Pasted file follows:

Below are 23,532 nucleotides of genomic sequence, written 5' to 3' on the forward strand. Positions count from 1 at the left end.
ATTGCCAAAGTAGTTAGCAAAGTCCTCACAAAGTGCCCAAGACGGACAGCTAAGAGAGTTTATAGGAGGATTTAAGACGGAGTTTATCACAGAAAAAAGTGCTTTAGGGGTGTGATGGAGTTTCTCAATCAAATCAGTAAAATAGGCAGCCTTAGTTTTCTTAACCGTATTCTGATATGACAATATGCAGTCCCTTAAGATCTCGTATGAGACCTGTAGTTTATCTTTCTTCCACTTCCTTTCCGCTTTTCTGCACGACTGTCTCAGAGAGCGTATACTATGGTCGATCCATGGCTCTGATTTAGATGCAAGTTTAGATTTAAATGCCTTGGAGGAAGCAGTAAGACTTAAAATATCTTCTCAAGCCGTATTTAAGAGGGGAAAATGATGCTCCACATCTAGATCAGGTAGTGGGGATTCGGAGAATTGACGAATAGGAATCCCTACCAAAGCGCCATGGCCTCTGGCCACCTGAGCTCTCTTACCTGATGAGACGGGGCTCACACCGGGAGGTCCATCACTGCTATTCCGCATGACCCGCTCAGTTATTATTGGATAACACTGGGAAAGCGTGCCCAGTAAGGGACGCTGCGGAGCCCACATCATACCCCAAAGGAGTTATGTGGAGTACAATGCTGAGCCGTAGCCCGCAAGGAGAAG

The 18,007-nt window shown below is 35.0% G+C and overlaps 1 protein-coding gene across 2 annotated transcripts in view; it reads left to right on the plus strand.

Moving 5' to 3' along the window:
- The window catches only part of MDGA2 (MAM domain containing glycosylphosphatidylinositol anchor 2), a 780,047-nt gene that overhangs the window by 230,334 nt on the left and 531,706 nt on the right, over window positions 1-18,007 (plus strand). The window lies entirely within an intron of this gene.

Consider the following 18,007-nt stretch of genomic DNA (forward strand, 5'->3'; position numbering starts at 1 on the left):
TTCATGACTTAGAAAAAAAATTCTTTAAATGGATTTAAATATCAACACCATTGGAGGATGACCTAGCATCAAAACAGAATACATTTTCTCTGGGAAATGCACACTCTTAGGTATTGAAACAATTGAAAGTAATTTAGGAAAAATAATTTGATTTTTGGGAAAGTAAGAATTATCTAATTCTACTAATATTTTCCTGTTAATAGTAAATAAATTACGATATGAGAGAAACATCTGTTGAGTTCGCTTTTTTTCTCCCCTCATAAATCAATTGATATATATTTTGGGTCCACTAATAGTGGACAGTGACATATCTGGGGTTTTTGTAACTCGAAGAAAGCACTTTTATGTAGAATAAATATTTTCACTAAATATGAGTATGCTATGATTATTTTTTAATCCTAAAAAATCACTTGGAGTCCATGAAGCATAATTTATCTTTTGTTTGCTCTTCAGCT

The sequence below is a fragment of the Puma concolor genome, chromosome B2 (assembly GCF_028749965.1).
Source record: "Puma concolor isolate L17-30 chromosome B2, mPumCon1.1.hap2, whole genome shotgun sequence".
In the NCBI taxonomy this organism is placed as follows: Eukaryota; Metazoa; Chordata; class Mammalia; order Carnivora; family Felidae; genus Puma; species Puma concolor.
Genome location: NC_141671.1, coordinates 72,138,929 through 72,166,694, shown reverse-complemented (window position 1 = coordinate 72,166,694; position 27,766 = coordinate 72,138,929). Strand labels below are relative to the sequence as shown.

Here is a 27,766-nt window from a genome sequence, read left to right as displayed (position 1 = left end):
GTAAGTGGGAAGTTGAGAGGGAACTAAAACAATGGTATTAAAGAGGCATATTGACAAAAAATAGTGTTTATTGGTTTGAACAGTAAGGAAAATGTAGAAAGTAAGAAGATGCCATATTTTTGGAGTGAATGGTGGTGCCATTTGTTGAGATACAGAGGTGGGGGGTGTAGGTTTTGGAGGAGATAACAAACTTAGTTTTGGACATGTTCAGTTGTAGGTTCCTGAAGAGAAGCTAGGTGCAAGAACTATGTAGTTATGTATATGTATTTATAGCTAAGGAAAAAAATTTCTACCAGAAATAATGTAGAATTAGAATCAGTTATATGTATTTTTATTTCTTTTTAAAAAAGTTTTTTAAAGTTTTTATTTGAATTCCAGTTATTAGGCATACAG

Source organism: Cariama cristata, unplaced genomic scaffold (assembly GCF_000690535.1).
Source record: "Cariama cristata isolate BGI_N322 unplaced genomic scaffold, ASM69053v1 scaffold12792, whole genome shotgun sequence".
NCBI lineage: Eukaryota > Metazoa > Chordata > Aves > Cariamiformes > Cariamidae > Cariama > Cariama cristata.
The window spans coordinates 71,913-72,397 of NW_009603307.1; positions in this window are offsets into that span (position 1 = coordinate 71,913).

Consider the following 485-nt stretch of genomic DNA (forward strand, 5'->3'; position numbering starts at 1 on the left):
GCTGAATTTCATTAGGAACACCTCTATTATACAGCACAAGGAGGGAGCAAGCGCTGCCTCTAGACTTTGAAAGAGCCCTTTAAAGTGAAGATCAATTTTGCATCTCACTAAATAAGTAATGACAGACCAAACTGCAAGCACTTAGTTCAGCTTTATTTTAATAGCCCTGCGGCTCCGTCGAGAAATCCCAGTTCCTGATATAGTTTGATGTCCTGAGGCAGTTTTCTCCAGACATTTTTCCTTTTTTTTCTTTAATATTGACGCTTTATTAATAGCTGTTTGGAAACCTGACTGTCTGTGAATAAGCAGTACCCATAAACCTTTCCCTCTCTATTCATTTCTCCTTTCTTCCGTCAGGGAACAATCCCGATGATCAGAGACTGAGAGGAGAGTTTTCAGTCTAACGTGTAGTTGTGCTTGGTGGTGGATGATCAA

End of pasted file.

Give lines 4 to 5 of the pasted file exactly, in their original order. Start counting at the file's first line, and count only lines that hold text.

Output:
Moving 5' to 3' along the window:
- The window catches only part of MDGA2 (MAM domain containing glycosylphosphatidylinositol anchor 2), a 780,047-nt gene that overhangs the window by 230,334 nt on the left and 531,706 nt on the right, over window positions 1-18,007 (plus strand). The window lies entirely within an intron of this gene.